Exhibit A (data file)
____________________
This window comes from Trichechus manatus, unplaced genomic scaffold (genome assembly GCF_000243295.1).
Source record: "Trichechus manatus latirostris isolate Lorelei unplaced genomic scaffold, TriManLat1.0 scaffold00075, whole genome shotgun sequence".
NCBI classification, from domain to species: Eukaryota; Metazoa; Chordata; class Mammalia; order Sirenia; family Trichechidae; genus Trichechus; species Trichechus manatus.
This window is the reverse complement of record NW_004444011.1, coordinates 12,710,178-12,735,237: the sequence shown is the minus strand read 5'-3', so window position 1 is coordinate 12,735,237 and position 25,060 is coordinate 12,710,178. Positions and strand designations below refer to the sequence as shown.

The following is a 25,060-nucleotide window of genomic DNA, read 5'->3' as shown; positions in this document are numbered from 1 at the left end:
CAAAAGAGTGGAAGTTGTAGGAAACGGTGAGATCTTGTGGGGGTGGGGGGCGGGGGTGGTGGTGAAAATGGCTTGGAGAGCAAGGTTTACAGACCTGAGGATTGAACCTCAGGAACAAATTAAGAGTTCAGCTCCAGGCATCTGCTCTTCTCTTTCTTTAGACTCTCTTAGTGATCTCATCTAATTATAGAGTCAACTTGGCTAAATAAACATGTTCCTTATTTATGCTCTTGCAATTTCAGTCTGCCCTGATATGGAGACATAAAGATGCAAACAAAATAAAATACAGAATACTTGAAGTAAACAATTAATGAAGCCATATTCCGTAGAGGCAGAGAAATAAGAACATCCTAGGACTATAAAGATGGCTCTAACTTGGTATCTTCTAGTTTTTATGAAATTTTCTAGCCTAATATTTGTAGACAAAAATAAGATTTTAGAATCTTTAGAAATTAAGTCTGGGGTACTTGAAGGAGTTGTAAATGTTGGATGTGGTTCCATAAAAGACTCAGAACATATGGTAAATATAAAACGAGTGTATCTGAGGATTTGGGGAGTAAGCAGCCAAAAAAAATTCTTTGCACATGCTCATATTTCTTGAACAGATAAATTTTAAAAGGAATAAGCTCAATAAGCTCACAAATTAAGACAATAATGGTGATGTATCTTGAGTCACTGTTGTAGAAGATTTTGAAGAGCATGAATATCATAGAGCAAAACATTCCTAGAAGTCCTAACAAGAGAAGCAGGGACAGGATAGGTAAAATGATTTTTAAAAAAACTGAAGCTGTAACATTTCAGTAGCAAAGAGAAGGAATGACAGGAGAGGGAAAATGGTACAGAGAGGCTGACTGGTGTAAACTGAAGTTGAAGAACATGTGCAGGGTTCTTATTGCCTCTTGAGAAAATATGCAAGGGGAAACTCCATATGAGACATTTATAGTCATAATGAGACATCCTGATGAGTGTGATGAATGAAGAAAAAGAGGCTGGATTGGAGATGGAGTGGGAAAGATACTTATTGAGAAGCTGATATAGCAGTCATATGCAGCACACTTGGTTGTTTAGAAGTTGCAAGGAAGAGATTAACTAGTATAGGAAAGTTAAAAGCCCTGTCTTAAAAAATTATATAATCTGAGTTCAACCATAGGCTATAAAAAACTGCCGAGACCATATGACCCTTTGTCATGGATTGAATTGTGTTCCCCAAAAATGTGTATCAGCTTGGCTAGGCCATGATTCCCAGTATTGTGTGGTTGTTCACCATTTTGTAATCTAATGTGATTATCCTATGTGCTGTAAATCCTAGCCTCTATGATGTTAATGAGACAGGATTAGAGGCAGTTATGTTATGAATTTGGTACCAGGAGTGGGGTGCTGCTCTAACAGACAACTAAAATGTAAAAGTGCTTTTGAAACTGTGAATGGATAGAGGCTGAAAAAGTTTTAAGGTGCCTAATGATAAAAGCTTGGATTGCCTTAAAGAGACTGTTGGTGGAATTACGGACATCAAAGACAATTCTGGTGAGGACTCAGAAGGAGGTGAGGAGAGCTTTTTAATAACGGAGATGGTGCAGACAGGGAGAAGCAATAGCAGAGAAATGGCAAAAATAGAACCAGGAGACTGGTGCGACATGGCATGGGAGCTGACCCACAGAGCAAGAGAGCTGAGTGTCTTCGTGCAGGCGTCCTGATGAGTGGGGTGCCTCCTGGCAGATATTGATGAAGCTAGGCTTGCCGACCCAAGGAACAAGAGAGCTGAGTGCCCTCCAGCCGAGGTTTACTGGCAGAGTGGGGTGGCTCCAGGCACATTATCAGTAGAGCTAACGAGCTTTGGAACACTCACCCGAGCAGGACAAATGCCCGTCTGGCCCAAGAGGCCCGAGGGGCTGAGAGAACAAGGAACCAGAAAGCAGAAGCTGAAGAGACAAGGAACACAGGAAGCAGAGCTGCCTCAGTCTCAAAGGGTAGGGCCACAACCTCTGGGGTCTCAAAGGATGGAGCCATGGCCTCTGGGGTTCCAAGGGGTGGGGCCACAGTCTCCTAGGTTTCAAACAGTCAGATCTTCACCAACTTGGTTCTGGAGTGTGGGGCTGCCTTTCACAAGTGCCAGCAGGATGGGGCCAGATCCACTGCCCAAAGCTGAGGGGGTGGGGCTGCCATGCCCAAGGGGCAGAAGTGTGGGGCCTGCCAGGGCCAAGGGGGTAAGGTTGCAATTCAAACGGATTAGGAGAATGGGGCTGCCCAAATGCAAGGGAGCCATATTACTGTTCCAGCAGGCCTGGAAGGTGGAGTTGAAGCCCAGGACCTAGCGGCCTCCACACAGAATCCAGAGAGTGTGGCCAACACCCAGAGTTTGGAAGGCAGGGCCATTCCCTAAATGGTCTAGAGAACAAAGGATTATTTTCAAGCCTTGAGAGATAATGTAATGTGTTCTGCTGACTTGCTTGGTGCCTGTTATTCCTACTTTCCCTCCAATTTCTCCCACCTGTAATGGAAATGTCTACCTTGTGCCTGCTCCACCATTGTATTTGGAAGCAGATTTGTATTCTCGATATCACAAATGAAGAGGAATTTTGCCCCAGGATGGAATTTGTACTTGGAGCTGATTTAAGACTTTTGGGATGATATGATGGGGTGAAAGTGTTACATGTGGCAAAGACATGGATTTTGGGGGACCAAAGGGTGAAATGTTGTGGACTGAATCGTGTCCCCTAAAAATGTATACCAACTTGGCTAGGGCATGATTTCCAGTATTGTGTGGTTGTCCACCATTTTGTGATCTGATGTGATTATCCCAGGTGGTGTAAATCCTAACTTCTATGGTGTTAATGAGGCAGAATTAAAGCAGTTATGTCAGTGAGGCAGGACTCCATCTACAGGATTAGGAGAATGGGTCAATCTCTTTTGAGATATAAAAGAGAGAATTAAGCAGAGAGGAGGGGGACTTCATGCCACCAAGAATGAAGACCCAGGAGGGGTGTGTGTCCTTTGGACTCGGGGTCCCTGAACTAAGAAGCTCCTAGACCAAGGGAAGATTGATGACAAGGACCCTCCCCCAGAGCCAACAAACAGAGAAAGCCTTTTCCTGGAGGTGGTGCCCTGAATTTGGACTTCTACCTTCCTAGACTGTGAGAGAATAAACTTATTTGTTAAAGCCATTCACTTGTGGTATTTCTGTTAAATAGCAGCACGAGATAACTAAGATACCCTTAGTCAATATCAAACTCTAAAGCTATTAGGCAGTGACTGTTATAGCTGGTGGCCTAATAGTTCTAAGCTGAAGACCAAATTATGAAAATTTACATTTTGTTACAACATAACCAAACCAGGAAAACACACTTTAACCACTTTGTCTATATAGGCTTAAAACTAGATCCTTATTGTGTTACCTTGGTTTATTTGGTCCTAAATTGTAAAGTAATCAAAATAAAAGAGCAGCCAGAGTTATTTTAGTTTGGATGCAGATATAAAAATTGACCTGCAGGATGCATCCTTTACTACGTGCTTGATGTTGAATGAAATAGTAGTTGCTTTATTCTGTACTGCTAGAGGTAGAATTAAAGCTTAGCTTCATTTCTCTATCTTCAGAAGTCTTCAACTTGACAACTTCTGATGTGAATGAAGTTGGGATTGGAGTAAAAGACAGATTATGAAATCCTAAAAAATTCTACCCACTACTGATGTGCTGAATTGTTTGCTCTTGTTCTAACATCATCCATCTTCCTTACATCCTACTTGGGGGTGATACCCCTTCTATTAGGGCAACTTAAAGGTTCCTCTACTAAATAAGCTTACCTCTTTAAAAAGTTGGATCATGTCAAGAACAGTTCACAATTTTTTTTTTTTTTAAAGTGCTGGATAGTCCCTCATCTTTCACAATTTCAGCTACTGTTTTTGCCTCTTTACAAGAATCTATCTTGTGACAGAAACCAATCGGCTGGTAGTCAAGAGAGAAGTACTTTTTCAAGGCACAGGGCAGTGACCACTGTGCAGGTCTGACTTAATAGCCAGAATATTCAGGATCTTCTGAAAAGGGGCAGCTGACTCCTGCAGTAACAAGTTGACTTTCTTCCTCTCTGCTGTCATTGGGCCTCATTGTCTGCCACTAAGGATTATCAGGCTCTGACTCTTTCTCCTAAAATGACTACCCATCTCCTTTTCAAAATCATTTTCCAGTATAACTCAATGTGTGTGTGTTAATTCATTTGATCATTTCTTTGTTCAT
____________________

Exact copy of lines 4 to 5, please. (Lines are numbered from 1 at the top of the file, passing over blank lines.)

This window is the reverse complement of record NW_004444011.1, coordinates 12,710,178-12,735,237: the sequence shown is the minus strand read 5'-3', so window position 1 is coordinate 12,735,237 and position 25,060 is coordinate 12,710,178. Positions and strand designations below refer to the sequence as shown.

The following is a 25,060-nucleotide window of genomic DNA, read 5'->3' as shown; positions in this document are numbered from 1 at the left end: